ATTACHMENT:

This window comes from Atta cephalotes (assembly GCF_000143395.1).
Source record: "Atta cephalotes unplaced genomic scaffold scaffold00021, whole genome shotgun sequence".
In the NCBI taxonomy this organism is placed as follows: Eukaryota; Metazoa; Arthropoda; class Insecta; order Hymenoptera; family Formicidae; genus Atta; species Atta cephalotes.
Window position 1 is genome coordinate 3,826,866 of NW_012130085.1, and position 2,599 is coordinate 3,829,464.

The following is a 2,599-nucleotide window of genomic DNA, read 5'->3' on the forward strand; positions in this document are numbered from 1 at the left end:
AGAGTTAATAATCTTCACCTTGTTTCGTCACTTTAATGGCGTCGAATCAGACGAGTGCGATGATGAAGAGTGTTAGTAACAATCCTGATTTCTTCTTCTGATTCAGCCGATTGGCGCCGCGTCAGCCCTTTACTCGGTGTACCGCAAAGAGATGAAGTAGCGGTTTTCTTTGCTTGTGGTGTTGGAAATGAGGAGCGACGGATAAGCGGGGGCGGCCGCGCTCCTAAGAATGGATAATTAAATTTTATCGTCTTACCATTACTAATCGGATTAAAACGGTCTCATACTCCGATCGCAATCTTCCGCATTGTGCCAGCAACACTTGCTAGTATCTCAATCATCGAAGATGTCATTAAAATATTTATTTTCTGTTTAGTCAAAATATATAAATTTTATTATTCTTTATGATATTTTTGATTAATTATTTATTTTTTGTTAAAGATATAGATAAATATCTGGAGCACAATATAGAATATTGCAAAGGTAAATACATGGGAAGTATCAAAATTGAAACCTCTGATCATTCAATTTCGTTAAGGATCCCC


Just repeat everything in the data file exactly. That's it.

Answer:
This window comes from Atta cephalotes (assembly GCF_000143395.1).
Source record: "Atta cephalotes unplaced genomic scaffold scaffold00021, whole genome shotgun sequence".
In the NCBI taxonomy this organism is placed as follows: Eukaryota; Metazoa; Arthropoda; class Insecta; order Hymenoptera; family Formicidae; genus Atta; species Atta cephalotes.
Window position 1 is genome coordinate 3,826,866 of NW_012130085.1, and position 2,599 is coordinate 3,829,464.

The following is a 2,599-nucleotide window of genomic DNA, read 5'->3' on the forward strand; positions in this document are numbered from 1 at the left end:
AGAGTTAATAATCTTCACCTTGTTTCGTCACTTTAATGGCGTCGAATCAGACGAGTGCGATGATGAAGAGTGTTAGTAACAATCCTGATTTCTTCTTCTGATTCAGCCGATTGGCGCCGCGTCAGCCCTTTACTCGGTGTACCGCAAAGAGATGAAGTAGCGGTTTTCTTTGCTTGTGGTGTTGGAAATGAGGAGCGACGGATAAGCGGGGGCGGCCGCGCTCCTAAGAATGGATAATTAAATTTTATCGTCTTACCATTACTAATCGGATTAAAACGGTCTCATACTCCGATCGCAATCTTCCGCATTGTGCCAGCAACACTTGCTAGTATCTCAATCATCGAAGATGTCATTAAAATATTTATTTTCTGTTTAGTCAAAATATATAAATTTTATTATTCTTTATGATATTTTTGATTAATTATTTATTTTTTGTTAAAGATATAGATAAATATCTGGAGCACAATATAGAATATTGCAAAGGTAAATACATGGGAAGTATCAAAATTGAAACCTCTGATCATTCAATTTCGTTAAGGATCCCC